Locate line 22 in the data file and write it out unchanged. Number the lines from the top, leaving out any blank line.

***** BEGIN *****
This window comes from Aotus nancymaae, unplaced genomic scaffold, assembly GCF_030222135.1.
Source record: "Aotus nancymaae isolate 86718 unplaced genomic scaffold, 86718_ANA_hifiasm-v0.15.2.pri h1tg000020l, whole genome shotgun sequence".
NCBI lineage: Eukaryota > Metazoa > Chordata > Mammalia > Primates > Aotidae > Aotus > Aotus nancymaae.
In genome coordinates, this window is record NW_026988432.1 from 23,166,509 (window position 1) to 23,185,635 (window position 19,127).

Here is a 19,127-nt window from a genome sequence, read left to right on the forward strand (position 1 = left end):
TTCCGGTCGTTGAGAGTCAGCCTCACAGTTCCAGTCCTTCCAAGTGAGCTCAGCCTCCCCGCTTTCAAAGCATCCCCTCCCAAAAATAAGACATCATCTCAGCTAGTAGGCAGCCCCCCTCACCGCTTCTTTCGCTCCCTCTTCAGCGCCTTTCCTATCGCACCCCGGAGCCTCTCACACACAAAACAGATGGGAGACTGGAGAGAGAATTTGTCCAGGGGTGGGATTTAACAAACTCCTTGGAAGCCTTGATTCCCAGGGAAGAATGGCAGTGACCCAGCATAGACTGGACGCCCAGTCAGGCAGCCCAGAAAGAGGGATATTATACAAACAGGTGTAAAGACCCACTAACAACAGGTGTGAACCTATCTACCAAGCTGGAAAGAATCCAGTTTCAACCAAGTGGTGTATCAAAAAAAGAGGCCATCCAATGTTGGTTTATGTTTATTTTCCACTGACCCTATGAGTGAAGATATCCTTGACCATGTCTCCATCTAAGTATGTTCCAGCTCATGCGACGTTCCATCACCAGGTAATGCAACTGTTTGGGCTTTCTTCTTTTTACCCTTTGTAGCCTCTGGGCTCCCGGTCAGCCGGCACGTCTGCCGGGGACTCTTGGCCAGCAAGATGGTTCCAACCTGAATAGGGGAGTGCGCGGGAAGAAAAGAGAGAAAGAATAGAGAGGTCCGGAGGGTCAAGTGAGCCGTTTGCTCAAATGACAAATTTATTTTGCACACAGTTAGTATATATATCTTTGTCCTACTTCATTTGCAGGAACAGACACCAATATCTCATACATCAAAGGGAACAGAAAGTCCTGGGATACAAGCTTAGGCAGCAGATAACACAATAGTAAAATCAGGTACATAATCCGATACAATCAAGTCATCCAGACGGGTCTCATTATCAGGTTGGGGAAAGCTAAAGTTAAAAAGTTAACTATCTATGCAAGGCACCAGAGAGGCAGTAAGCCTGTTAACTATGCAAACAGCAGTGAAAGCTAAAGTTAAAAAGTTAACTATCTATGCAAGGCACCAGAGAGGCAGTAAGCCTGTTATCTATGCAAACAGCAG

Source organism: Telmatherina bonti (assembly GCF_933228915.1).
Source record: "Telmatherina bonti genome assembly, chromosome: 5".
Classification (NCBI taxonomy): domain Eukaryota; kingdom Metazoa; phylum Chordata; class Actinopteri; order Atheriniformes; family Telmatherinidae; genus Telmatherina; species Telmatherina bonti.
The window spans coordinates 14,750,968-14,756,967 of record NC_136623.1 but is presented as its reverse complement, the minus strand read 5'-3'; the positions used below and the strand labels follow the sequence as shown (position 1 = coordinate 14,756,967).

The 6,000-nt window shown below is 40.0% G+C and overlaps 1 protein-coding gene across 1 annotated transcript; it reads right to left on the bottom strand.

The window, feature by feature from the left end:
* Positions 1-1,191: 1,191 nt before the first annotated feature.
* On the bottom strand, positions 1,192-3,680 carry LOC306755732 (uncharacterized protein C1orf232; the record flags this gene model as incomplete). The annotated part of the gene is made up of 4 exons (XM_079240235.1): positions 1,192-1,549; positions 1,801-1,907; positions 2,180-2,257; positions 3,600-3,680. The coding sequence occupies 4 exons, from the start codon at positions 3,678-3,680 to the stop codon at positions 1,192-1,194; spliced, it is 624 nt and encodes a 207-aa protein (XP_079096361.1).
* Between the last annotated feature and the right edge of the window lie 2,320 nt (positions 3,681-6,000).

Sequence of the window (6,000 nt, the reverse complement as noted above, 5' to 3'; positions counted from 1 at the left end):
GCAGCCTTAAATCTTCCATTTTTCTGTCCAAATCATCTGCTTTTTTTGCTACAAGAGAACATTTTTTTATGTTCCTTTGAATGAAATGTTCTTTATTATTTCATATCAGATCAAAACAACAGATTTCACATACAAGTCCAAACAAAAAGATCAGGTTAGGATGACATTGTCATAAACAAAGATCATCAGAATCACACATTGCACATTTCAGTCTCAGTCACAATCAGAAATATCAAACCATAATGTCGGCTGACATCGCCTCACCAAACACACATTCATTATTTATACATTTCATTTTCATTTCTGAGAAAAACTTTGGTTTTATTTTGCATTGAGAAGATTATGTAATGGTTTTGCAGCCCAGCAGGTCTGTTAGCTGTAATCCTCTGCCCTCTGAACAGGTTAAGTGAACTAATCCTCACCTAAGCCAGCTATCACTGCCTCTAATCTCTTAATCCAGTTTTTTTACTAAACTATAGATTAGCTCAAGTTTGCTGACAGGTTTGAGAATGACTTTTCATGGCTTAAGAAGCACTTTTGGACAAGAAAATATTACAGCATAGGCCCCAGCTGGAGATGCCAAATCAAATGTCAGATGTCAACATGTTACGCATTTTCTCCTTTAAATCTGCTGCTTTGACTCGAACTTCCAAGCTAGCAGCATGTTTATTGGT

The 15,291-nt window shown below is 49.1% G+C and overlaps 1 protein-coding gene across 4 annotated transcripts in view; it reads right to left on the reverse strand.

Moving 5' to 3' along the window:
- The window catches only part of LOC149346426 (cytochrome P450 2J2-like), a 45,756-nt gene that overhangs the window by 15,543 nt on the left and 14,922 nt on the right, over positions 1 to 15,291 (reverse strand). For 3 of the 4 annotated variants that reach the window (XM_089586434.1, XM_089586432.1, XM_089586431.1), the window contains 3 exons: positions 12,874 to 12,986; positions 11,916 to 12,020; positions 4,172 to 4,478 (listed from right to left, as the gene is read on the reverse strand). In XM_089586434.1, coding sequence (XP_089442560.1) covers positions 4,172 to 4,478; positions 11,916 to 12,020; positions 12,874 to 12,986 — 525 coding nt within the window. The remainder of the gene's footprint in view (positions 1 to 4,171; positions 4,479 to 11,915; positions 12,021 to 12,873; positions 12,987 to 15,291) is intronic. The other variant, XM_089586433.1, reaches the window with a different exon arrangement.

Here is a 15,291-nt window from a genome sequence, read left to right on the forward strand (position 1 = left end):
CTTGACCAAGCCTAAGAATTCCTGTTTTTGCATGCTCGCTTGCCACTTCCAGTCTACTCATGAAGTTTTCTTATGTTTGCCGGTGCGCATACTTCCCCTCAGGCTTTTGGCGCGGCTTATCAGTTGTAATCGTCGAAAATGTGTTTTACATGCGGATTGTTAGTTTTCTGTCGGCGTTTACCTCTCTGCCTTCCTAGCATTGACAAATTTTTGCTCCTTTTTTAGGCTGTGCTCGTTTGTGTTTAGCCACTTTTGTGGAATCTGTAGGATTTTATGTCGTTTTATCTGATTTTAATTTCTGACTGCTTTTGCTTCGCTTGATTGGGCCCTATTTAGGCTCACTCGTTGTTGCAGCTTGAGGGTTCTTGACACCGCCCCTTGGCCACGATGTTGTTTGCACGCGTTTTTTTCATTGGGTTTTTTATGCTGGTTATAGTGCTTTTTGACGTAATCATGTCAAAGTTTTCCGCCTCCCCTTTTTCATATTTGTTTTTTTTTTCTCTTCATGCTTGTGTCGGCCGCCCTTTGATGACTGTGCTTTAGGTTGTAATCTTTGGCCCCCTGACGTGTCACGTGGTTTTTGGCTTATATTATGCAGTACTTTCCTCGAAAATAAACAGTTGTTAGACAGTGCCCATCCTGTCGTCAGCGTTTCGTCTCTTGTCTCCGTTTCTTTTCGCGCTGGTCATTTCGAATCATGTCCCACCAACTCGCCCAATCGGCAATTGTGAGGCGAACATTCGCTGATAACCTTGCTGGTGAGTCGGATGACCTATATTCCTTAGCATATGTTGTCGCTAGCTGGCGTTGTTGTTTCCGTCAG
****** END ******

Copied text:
CTTGACCAAGCCTAAGAATTCCTGTTTTTGCATGCTCGCTTGCCACTTCCAGTCTACTCATGAAGTTTTCTTATGTTTGCCGGTGCGCATACTTCCCCTCAGGCTTTTGGCGCGGCTTATCAGTTGTAATCGTCGAAAATGTGTTTTACATGCGGATTGTTAGTTTTCTGTCGGCGTTTACCTCTCTGCCTTCCTAGCATTGACAAATTTTTGCTCCTTTTTTAGGCTGTGCTCGTTTGTGTTTAGCCACTTTTGTGGAATCTGTAGGATTTTATGTCGTTTTATCTGATTTTAATTTCTGACTGCTTTTGCTTCGCTTGATTGGGCCCTATTTAGGCTCACTCGTTGTTGCAGCTTGAGGGTTCTTGACACCGCCCCTTGGCCACGATGTTGTTTGCACGCGTTTTTTTCATTGGGTTTTTTATGCTGGTTATAGTGCTTTTTGACGTAATCATGTCAAAGTTTTCCGCCTCCCCTTTTTCATATTTGTTTTTTTTTTCTCTTCATGCTTGTGTCGGCCGCCCTTTGATGACTGTGCTTTAGGTTGTAATCTTTGGCCCCCTGACGTGTCACGTGGTTTTTGGCTTATATTATGCAGTACTTTCCTCGAAAATAAACAGTTGTTAGACAGTGCCCATCCTGTCGTCAGCGTTTCGTCTCTTGTCTCCGTTTCTTTTCGCGCTGGTCATTTCGAATCATGTCCCACCAACTCGCCCAATCGGCAATTGTGAGGCGAACATTCGCTGATAACCTTGCTGGTGAGTCGGATGACCTATATTCCTTAGCATATGTTGTCGCTAGCTGGCGTTGTTGTTTCCGTCAG